After a few prototypes and soft launches, the Copenhagen Wheel has officially arrived. This is an e-bike made-easy—an electric hybrid bicycle wheel that houses a motor, battery, and computer, all in a single red hub you swap out for the rear wheel of nearly any bike of your choosing. Made by the Massachusetts-based company Superpedestrian, the Wheel has long captured the imagination of would-be cycling commuters: It’s been hyped as the bicycling-aid that can turn lazy Americans into refined European velocipedestrians. Now, you can finally buy one, for $1,499 (or $1,999 pre-installed on a bike).
The wheel has been greeted with excited reviews from tech geeks, urbanists, and Bostonians for its inventive design, which was developed at the Massachusetts Institute of Technology’s SENSEable City Lab. (No relation to this CityLab.) Back when a prototype emerged in 2014, this site’s Nate Berg gave it a test ride, declaring, “If an Electric Bike Is Ever Going Hit It Big in the U.S., It’s This One.”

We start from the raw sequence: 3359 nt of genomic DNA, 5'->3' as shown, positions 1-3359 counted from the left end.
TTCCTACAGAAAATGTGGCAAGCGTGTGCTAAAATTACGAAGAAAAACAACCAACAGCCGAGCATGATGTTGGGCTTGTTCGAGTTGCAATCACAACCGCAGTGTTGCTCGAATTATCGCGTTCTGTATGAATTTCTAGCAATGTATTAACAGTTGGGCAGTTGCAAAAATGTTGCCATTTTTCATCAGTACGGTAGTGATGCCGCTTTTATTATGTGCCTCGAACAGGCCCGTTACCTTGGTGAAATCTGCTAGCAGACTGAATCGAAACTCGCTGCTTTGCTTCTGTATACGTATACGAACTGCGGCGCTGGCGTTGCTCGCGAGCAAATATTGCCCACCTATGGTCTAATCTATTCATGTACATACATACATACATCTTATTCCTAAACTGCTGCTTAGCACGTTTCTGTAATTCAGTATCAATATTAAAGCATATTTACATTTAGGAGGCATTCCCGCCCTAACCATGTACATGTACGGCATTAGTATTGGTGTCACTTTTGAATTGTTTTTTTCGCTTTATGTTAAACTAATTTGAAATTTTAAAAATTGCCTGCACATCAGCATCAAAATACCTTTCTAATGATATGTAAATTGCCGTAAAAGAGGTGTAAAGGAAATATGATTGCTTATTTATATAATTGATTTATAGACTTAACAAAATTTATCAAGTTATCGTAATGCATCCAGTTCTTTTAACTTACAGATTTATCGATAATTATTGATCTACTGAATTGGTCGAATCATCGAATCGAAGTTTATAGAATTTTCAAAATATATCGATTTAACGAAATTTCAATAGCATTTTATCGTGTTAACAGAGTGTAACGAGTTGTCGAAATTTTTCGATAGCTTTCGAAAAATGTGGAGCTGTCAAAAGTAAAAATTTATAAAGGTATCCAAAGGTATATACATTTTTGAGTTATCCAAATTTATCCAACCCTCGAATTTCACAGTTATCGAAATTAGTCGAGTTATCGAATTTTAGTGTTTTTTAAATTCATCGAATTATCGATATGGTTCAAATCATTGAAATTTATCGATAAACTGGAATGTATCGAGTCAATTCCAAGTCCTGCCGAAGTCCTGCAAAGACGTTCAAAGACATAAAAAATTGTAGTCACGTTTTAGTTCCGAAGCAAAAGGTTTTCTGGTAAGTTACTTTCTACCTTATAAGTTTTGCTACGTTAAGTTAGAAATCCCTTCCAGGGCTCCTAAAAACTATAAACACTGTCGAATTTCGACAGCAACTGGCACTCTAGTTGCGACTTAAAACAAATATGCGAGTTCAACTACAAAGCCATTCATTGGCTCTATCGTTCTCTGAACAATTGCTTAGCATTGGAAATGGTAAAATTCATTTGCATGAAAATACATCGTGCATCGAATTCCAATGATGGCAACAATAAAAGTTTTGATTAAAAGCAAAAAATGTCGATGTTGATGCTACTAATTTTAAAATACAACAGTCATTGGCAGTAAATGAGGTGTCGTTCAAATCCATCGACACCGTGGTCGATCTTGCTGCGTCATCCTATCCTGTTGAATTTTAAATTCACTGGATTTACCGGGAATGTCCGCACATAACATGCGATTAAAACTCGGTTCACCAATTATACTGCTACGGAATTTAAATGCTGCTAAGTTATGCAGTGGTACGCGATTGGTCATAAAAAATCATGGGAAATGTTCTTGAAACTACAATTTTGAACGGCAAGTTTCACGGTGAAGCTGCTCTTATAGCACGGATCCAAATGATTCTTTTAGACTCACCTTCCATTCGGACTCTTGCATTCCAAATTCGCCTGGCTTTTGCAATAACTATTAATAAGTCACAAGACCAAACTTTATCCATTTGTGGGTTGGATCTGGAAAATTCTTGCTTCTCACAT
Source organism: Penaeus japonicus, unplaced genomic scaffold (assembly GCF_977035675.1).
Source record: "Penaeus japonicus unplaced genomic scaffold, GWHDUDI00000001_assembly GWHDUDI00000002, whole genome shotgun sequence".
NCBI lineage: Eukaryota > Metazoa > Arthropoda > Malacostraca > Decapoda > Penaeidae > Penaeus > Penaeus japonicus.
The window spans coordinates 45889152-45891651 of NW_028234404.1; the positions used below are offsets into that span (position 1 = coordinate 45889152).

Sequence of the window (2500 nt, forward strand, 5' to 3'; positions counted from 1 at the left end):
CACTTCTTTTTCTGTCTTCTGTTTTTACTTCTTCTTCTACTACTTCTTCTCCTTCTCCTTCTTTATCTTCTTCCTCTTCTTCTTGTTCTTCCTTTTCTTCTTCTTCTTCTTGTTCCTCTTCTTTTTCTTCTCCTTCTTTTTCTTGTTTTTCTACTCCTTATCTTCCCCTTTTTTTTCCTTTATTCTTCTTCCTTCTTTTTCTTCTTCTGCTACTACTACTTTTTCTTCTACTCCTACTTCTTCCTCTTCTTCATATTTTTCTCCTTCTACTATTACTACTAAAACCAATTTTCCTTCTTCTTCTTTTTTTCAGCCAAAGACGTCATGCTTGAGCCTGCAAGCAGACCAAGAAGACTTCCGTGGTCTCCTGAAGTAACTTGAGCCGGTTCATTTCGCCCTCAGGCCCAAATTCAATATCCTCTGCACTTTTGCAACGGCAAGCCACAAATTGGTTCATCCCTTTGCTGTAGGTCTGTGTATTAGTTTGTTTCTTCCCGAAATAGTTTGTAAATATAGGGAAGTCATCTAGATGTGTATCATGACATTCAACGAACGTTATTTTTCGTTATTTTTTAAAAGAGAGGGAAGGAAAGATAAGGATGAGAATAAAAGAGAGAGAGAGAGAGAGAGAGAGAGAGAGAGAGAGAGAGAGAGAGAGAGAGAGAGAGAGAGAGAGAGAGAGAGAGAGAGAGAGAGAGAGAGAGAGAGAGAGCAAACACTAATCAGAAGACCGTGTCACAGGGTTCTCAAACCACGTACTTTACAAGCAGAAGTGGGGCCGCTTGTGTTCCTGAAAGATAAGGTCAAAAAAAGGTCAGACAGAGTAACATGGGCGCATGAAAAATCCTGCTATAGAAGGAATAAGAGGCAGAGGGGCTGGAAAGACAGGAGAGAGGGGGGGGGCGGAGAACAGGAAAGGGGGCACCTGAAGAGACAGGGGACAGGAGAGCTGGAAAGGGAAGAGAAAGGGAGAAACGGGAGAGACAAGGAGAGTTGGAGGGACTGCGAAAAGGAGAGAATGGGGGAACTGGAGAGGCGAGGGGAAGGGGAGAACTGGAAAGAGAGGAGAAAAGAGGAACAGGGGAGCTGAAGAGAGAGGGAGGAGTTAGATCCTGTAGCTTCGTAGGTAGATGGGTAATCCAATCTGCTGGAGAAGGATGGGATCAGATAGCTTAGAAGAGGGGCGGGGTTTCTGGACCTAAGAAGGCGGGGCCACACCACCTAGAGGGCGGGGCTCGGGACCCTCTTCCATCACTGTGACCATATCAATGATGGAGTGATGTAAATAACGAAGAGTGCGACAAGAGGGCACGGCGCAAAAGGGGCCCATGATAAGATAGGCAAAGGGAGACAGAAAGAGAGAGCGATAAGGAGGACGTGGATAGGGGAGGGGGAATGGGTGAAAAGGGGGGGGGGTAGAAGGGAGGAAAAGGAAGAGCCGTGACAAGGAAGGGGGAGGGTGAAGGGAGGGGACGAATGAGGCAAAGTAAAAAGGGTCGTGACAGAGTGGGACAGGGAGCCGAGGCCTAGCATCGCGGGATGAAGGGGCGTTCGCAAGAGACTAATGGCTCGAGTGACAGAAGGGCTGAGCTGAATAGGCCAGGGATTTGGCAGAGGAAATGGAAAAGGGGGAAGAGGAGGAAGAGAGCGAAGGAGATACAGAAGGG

Now that the Wheel has hit the mass market and is widely available to consumers, it’s time to put it through its paces in the real world and see how it fares.
But first, some history. The Copenhagen Wheel Story begins not in Copenhagen but in Cambridge, Massachusetts, where Assaf Biderman, Superpedestrian’s CEO, taught urban studies and urban planning at MIT and worked with SENSEable City Lab from 2004 to 2012. He left in 2012 to take the wheel developed by the lab—which was originally unveiled at the 2009 United Nations Climate Conference in Copenhagen—into the market.